In today’s society almost every individual, business, organisation and publication have a presence on one of the many social media networks available to us. Over the past few years we have turned into a race of facebookers, tweeters and bloggers, obsessed with documenting every moment of our lives – from checking into our local coffee house to tweeting about the birth of our children. In a recent infographic posted on the social media news site Mashable, it is recorded that facebook users share 684,478 pieces of content, twitter users send 100,000 tweets and YouTube users upload 48 hours of video footage every minute of the day.
But how much of this user generated content can be really classed as ‘newsworthy’ and how much should we listen to the news on our newsfeeds?
A recent example of social media shaping the news took place when the NatWest bank experienced technical difficulties resulting in a large number of their customers being unable to access the funds in their accounts. A decade ago if this situation were to happen, people would reach for the phone, dial the call centre and make a complaint. However, this time around people took to twitter, bombarding the NatWest Twitter account with their questions (almost all of which were followed by the hashtag #NatwestFail). In under an hour the term ‘NatWest’ was trending on Twitter as a large population of the UK, myself included, were expressing their frustration. It didn’t take long before news sources such as the BBC picked up on this story and began to tell everyone else what was going on.
It’s not just the failure of a bank branch which was first heard about on Twitter either. The death of singing superstar Whitney Houston first broke on Twitter 27 minutes before being picked up by any news channel, which just goes to show the power of those 140 characters.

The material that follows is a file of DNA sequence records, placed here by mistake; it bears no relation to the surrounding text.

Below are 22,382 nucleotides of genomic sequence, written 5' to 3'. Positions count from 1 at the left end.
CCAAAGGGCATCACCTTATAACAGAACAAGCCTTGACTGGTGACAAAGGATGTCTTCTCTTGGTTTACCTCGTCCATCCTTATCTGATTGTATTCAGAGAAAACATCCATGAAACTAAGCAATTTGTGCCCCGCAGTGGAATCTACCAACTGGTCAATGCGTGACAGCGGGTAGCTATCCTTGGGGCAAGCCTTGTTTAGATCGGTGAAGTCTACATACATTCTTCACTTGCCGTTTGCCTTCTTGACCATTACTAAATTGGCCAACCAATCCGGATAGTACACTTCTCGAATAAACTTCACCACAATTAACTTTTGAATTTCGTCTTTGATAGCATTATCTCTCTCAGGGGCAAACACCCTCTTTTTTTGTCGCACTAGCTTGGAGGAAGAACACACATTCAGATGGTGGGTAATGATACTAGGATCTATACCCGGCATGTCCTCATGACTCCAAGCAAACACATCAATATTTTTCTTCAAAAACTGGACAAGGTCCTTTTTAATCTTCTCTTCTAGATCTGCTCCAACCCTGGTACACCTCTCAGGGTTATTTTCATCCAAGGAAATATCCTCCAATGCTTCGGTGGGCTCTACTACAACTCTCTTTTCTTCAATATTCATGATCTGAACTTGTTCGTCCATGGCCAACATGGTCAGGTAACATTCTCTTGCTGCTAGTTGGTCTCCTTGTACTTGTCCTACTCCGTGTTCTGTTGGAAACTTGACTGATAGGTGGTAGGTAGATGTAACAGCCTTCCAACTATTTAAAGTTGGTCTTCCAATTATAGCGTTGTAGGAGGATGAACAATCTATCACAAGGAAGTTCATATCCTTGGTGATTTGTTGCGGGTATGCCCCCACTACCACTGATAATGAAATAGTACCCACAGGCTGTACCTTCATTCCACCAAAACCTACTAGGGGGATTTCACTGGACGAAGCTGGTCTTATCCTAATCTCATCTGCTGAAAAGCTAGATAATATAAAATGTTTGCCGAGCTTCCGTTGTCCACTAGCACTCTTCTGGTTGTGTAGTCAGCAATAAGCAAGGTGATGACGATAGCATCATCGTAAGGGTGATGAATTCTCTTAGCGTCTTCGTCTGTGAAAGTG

… are we prepared to deal with a potentially earth shattering news story which could cause alarm and panic, then turns out to be false?
As we move into a more technological world with social media at our fingertips, it is clear that people rely on their social media newsfeeds more and more for breaking news rather than traditional publications. It’s also important to notice that even journalists are beginning to harness the power of social media; breaking news to their followers first and worrying about an article later.
But is there a danger lurking beneath all of the sharing, retweeting and networking? For example, the number of celebrities who have been supposedly reported as ‘dead’ on Twitter ranges from Morgan Freeman to Harrison Ford, Natalie Portman to Jeff Goldblum and is continuing to grow. Even though these instances can be amusing (although Bill Cosby didn’t find it funny when he heard about his own death) are we prepared to deal with a potentially earth shattering news story which could cause alarm and panic, then turns out to be false? Just imagine what would have happened if 9/11 had turned out to be a twitter user who had got it wrong. I, for one, think that people would not be as reliant on social media for their breaking news as they are today.
Social media is a powerful thing and effects us and the world around us more than we know. As the networks continue to grow, as users keep posting their content the danger of false reports grows higher. However, will we ever return to a world where we check a publication’s website before their twitter feed? Maybe not. But hopefully we will start to remember that not everything in those 140 characters is always necessarily true.